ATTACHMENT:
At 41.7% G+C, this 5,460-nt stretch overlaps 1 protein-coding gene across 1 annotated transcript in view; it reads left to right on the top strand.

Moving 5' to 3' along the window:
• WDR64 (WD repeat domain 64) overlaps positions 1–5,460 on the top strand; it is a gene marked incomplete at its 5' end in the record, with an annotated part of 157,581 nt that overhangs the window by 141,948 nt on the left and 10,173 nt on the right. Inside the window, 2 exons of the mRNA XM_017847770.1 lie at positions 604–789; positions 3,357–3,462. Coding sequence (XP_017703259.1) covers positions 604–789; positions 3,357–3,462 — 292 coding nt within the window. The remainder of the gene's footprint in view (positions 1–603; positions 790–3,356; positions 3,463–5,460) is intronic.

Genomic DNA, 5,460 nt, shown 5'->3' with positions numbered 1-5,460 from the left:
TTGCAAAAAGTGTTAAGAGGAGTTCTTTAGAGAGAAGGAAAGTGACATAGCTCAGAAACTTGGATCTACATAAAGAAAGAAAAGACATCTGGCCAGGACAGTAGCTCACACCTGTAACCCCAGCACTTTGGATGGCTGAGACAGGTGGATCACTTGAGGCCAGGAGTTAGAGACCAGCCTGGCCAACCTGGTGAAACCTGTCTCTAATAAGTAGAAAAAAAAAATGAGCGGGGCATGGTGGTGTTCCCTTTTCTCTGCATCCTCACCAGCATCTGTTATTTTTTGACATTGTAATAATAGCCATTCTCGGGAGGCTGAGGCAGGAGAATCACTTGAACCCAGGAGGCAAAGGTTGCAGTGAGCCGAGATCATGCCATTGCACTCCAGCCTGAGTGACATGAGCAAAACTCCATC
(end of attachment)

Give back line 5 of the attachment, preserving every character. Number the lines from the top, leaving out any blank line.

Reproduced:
TTGCAAAAAGTGTTAAGAGGAGTTCTTTAGAGAGAAGGAAAGTGACATAGCTCAGAAACTTGGATCTACATAAAGAAAGAAAAGACATCTGGCCAGGACAGTAGCTCACACCTGTAACCCCAGCACTTTGGATGGCTGAGACAGGTGGATCACTTGAGGCCAGGAGTTAGAGACCAGCCTGGCCAACCTGGTGAAACCTGTCTCTAATAAGTAGAAAAAAAAAATGAGCGGGGCATGGTGGTGTTCCCTTTTCTCTGCATCCTCACCAGCATCTGTTATTTTTTGACATTGTAATAATAGCCATTCTCGGGAGGCTGAGGCAGGAGAATCACTTGAACCCAGGAGGCAAAGGTTGCAGTGAGCCGAGATCATGCCATTGCACTCCAGCCTGAGTGACATGAGCAAAACTCCATC